When Martin Nowak was in high school, his parents thought he would be a nice boy and become a doctor. But when he left for the University of Vienna, he abandoned medicine for something called biochemistry. As far as his parents could tell, it had something to do with yeast and fermenting. They became a little worried. When their son entered graduate school, they became even more worried. He announced that he was now studying games.
In the end, Nowak turned out all right. He is now the director of the Program for Evolutionary Dynamics at Harvard. The games were actually versatile mathematical models that Nowak could use to make important discoveries in fields as varied as economics and cancer biology.
"Martin has a passion for taking informal ideas that people like me find theoretically important and framing them as mathematical models," said Steven Pinker, a Harvard linguist who is collaborating with Nowak to study the evolution of language. "He allows our intuitions about what leads to what to be put to a test."
On the surface, Nowak's many projects may seem randomly scattered across the sciences. But there is an underlying theme to his work. He wants to understand one of the most puzzling yet fundamental features of life: cooperation.
When biologists speak of cooperation, they speak more broadly than the rest of us. Cooperation is what happens when someone or something gets a benefit because someone or something else pays a cost. The benefit can take many forms, like money or reproductive success. A friend takes off work to pick you up from the hospital. A sterile worker bee tends to eggs in a hive. Even the cells in the human body cooperate. Rather than reproducing as fast as it can, each cell respects the needs of the body, helping to form the heart, the lungs or other vital organs. Even the genes in a genome cooperate, to bring an organism to life.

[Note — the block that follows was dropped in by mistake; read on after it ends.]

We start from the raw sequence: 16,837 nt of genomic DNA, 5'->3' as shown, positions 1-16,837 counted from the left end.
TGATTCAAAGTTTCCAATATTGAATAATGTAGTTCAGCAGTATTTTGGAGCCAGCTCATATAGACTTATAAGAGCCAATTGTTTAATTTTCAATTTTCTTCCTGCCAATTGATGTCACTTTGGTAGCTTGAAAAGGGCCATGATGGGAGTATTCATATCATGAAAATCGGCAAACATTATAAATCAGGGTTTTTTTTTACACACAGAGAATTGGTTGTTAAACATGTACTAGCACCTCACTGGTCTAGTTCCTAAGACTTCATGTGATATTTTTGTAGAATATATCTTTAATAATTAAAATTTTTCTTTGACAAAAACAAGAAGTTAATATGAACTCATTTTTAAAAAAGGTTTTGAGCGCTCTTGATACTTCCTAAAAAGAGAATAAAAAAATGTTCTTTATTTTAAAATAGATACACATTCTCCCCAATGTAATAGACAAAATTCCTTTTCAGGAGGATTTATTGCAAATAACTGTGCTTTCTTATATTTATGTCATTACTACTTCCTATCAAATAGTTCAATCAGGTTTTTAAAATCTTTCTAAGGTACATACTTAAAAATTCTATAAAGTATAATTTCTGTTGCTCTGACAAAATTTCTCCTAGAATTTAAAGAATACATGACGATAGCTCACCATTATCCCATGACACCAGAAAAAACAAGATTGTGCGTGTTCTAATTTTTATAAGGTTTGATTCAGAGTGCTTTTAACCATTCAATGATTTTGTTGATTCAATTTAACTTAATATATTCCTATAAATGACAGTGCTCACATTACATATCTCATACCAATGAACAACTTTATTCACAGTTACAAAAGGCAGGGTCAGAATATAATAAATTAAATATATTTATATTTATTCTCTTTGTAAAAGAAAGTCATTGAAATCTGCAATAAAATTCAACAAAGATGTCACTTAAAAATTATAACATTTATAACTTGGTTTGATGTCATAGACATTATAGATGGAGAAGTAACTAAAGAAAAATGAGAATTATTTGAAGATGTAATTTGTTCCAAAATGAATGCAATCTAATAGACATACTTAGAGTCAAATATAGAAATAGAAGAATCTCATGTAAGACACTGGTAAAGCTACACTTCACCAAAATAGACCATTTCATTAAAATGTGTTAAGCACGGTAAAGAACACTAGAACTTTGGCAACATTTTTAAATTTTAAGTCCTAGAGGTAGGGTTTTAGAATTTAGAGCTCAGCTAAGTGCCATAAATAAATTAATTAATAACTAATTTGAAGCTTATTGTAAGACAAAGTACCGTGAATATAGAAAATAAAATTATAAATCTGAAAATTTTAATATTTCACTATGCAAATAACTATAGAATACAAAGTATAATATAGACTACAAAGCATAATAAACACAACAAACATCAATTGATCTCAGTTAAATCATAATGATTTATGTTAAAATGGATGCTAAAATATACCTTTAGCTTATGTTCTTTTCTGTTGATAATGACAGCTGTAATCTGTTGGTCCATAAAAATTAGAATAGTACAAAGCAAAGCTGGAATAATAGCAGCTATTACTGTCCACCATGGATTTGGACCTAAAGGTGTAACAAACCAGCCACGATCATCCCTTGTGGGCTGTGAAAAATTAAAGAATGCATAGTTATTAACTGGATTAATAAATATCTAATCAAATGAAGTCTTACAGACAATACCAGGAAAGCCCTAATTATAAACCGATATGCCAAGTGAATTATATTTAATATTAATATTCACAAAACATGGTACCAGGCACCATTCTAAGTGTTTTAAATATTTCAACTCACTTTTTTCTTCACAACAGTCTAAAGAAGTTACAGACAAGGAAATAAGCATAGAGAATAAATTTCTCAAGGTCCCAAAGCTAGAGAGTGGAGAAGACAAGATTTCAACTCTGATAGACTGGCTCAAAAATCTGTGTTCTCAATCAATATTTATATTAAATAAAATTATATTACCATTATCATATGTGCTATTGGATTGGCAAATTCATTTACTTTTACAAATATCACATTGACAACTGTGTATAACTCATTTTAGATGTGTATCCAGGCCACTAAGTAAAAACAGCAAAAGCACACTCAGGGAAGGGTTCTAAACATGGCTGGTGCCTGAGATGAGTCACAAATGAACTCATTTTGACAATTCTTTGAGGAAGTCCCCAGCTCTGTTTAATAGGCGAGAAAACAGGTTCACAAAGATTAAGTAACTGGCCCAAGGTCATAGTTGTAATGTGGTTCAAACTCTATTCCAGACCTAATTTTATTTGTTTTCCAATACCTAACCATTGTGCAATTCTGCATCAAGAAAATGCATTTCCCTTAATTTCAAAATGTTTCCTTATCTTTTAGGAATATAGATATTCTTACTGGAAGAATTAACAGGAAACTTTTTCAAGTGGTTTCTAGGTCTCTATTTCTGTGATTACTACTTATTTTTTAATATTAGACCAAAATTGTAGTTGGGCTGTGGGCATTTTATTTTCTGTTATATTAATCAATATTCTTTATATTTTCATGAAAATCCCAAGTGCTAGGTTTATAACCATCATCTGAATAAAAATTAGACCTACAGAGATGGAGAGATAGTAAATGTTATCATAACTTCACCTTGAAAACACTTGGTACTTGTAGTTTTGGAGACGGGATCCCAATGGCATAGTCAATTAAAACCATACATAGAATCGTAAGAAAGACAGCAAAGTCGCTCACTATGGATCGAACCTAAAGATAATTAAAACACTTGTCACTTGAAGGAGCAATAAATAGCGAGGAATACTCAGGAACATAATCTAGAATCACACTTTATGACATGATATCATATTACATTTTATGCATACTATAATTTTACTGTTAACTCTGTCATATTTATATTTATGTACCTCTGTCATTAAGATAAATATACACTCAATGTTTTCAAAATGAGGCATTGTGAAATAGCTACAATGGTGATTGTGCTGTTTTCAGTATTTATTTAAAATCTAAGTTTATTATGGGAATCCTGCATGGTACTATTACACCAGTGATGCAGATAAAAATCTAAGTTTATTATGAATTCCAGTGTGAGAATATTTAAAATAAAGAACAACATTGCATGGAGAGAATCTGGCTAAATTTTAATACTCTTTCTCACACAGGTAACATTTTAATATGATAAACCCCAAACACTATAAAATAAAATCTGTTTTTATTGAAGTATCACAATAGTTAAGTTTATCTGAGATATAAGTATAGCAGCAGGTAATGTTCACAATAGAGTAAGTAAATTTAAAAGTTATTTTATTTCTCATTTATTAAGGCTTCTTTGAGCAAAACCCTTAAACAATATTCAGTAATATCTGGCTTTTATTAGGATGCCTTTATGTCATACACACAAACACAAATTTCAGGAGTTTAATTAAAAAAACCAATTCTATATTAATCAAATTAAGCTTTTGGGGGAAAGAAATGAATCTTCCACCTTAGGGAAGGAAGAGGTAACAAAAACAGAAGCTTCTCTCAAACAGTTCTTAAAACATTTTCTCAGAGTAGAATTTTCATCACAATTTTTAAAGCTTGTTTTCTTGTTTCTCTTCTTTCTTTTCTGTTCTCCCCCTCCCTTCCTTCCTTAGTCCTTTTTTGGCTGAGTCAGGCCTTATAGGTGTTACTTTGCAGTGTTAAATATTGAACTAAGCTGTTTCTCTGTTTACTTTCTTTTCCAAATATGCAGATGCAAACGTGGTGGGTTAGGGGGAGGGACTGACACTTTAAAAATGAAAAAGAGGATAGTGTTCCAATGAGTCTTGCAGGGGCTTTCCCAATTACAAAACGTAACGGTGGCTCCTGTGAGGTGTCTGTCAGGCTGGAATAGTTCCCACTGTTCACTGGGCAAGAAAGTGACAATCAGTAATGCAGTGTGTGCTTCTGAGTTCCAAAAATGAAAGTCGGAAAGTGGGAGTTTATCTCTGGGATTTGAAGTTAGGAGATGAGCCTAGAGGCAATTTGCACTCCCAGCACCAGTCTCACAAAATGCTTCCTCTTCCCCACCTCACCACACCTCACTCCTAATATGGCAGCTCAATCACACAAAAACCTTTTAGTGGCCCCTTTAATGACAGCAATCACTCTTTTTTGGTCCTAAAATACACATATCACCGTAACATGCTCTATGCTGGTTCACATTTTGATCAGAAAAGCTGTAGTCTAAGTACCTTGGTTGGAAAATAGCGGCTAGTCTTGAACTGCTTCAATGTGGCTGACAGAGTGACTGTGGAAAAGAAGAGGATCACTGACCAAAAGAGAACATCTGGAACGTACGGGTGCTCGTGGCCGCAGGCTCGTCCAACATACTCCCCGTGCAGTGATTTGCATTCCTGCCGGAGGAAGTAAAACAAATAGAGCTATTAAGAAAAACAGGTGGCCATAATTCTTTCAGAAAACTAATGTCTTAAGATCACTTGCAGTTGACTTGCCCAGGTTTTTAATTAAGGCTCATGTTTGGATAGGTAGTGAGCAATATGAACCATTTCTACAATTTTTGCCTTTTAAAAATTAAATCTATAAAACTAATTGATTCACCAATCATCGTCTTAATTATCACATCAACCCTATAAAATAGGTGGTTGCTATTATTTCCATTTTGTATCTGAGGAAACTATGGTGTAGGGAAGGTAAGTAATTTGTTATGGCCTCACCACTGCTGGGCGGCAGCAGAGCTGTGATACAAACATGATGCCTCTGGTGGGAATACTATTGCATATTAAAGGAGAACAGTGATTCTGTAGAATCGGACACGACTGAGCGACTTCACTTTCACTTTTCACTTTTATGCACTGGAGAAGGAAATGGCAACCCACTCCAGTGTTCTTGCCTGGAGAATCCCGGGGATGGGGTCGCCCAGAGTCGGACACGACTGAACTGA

In recent papers, Nowak has argued that cooperation is one of the three basic principles of evolution. The other two are mutation and selection. On their own, mutation and selection can transform a species, giving rise to new traits like limbs and eyes. But cooperation is essential for life to evolve to a new level of organization. Single-celled protozoa had to cooperate to give rise to the first multicellular animals. Humans had to cooperate for complex societies to emerge.
"We see this principle everywhere in evolution where interesting things are happening," Nowak said.
While cooperation may be central to evolution, however, it poses questions that are not easy to answer. How can competing individuals start to cooperate for the greater good? And how do they continue to cooperate in the face of exploitation? To answer these questions, Nowak plays games.
His games are the intellectual descendants of a puzzle known as the Prisoner's Dilemma. Imagine two prisoners are separately offered the same deal: if one of them testifies and the other doesn't talk, the talker will go free and the holdout will go to jail for 10 years. If both refuse to talk, the prosecutor will only be able to put them in jail for six months. If each prisoner rats out the other, they will both get five-year sentences. Not knowing what the other prisoner will do, how should each one act?
The way the Prisoner's Dilemma pits cooperation against defection distills an important feature of evolution. In any encounter between two members of the same species, each one may cooperate or defect. Certain species of bacteria, for example, spray out enzymes that break down food, which all the bacteria can then suck up. It costs energy to make these enzymes. If one of the microbes stops cooperating and does not make the enzymes, it can still enjoy the meal. It can gain a potential reproductive edge over bacteria that cooperate.